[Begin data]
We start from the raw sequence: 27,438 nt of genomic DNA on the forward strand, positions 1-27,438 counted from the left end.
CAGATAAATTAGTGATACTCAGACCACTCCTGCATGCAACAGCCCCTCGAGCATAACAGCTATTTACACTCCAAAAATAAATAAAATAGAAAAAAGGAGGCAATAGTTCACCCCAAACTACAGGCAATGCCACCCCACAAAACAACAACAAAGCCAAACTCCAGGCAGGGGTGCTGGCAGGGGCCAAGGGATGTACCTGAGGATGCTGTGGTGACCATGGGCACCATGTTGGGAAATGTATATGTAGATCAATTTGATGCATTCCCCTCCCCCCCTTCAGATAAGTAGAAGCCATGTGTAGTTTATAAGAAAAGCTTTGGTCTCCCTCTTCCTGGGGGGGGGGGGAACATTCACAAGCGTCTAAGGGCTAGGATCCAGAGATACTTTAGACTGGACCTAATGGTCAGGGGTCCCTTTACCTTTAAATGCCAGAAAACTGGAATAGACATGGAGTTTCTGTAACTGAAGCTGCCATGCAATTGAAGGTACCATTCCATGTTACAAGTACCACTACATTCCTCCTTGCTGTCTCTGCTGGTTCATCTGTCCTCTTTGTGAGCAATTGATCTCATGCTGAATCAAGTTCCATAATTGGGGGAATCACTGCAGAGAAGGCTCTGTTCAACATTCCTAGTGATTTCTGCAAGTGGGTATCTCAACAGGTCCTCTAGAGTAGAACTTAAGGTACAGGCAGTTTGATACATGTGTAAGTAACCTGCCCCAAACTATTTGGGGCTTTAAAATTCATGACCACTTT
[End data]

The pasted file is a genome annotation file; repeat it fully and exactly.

We start from the raw sequence: 27,438 nt of genomic DNA on the forward strand, positions 1-27,438 counted from the left end.
CAGATAAATTAGTGATACTCAGACCACTCCTGCATGCAACAGCCCCTCGAGCATAACAGCTATTTACACTCCAAAAATAAATAAAATAGAAAAAAGGAGGCAATAGTTCACCCCAAACTACAGGCAATGCCACCCCACAAAACAACAACAAAGCCAAACTCCAGGCAGGGGTGCTGGCAGGGGCCAAGGGATGTACCTGAGGATGCTGTGGTGACCATGGGCACCATGTTGGGAAATGTATATGTAGATCAATTTGATGCATTCCCCTCCCCCCCTTCAGATAAGTAGAAGCCATGTGTAGTTTATAAGAAAAGCTTTGGTCTCCCTCTTCCTGGGGGGGGGGGGAACATTCACAAGCGTCTAAGGGCTAGGATCCAGAGATACTTTAGACTGGACCTAATGGTCAGGGGTCCCTTTACCTTTAAATGCCAGAAAACTGGAATAGACATGGAGTTTCTGTAACTGAAGCTGCCATGCAATTGAAGGTACCATTCCATGTTACAAGTACCACTACATTCCTCCTTGCTGTCTCTGCTGGTTCATCTGTCCTCTTTGTGAGCAATTGATCTCATGCTGAATCAAGTTCCATAATTGGGGGAATCACTGCAGAGAAGGCTCTGTTCAACATTCCTAGTGATTTCTGCAAGTGGGTATCTCAACAGGTCCTCTAGAGTAGAACTTAAGGTACAGGCAGTTTGATACATGTGTAAGTAACCTGCCCCAAACTATTTGGGGCTTTAAAATTCATGACCACTTT